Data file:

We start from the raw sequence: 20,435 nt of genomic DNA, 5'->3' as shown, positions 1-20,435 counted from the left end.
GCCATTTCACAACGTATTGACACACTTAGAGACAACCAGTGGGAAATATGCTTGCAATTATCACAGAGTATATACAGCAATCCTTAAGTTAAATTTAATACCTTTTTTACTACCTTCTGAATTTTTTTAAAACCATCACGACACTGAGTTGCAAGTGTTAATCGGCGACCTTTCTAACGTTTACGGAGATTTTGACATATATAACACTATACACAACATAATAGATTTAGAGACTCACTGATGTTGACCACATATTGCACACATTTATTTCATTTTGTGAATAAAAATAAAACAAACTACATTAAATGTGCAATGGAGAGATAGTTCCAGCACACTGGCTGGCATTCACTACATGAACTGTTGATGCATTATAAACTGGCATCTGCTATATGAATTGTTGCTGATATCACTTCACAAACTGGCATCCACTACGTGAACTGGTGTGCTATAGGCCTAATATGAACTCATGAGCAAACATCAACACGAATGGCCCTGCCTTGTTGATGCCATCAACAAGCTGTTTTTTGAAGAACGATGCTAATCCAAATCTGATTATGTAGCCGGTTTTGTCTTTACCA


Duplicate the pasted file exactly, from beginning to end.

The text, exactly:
We start from the raw sequence: 20,435 nt of genomic DNA, 5'->3' as shown, positions 1-20,435 counted from the left end.
GCCATTTCACAACGTATTGACACACTTAGAGACAACCAGTGGGAAATATGCTTGCAATTATCACAGAGTATATACAGCAATCCTTAAGTTAAATTTAATACCTTTTTTACTACCTTCTGAATTTTTTTAAAACCATCACGACACTGAGTTGCAAGTGTTAATCGGCGACCTTTCTAACGTTTACGGAGATTTTGACATATATAACACTATACACAACATAATAGATTTAGAGACTCACTGATGTTGACCACATATTGCACACATTTATTTCATTTTGTGAATAAAAATAAAACAAACTACATTAAATGTGCAATGGAGAGATAGTTCCAGCACACTGGCTGGCATTCACTACATGAACTGTTGATGCATTATAAACTGGCATCTGCTATATGAATTGTTGCTGATATCACTTCACAAACTGGCATCCACTACGTGAACTGGTGTGCTATAGGCCTAATATGAACTCATGAGCAAACATCAACACGAATGGCCCTGCCTTGTTGATGCCATCAACAAGCTGTTTTTTGAAGAACGATGCTAATCCAAATCTGATTATGTAGCCGGTTTTGTCTTTACCA